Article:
The Local Dimming control is located in the Backlight menu and offers four settings, including Off. The differences between these settings were minimal; I settled on using Middle almost exclusively. Of the available preset picture modes, I chose Calibrated (which, out of the box, wasn’t) for standard dynamic range (SDR) sources and HDR Theater for high dynamic range. I selected different modes for the two formats because the TV won’t let you dial in different settings for SDR and HDR in the same mode. With some sets that have a similar limitation, this isn’t an issue; if you calibrate in SDR and switch to HDR, these sets insert a correction factor, giving you a proper calibration for both SDR and HDR. With the Hisense, however, results looked wrong when I switched to HDR after an SDR calibration. On the positive side, the TV did automatically switch between the two modes depending on the source.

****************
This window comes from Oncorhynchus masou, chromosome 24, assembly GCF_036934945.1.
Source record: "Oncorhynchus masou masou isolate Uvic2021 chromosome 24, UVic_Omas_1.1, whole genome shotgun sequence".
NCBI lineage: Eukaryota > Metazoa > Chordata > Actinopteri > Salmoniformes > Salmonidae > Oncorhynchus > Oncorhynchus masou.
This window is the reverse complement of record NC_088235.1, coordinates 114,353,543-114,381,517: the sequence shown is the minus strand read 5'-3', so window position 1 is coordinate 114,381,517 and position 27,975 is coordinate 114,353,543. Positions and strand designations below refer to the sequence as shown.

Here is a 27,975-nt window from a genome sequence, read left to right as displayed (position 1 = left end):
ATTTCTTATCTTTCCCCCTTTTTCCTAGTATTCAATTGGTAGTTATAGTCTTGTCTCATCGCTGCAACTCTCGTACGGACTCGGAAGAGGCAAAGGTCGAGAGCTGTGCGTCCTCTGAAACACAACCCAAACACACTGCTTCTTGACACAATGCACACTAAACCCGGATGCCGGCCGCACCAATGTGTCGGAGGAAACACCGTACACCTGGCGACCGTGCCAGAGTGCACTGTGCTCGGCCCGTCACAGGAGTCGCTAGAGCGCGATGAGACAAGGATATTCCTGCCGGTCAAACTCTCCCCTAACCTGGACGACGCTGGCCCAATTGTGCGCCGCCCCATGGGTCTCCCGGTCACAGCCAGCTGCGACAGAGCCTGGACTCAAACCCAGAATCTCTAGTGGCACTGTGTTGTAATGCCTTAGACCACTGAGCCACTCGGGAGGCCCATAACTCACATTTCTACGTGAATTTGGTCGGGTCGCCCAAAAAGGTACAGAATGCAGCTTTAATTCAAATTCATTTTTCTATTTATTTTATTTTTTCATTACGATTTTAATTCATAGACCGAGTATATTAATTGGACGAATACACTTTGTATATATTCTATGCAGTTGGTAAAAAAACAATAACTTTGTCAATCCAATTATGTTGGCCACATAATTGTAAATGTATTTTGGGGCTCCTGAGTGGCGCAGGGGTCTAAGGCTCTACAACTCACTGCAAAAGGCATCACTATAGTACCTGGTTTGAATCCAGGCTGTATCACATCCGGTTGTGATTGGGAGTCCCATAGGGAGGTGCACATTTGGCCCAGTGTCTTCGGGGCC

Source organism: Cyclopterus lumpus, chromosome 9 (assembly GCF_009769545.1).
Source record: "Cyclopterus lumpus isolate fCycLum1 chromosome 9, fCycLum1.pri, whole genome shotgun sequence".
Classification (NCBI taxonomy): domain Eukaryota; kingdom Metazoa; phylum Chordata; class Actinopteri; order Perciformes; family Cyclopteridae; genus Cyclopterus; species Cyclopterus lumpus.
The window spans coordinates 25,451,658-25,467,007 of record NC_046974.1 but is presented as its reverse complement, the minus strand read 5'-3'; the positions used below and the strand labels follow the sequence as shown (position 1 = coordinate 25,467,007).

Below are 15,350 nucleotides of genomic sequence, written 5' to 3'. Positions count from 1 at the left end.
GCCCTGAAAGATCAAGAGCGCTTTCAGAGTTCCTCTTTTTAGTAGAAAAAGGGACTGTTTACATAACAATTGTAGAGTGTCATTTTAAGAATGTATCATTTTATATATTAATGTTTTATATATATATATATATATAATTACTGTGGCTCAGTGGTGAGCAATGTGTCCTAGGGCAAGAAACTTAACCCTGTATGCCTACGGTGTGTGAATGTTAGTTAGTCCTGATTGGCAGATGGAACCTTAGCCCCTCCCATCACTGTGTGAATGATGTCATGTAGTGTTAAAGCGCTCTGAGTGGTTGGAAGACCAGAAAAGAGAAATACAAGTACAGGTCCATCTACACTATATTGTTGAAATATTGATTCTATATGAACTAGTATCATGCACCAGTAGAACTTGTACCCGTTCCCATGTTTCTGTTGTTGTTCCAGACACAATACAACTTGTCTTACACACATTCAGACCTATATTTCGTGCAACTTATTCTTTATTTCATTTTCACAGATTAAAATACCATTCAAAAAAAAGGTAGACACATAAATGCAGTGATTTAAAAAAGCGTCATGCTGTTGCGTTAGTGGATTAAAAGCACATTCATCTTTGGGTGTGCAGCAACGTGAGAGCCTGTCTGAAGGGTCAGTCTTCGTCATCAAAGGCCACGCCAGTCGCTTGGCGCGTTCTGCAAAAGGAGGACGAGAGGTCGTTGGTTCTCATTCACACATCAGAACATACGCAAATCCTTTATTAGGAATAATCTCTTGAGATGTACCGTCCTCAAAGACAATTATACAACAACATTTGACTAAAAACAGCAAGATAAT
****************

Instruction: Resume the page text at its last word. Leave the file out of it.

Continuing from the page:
There are four gamma settings in both SDR and HDR—but with the latter, they don’t actually do anything. This isn’t a flaw, since the gamma for HDR, called the perceptual quantization (PQ) curve, is a standard that this TV follows closely. In SDR, however, all of the gamma settings produced gamma values that were far too low (brighter than the BT.1886 standard).

The Active Contrast control enhances the contrast between light and dark areas of the picture, depending on the characteristics of each scene. Usually, I’d recommend avoiding such a control, but in practice and for many sources, the Low setting offered a subtle but useful enhancement.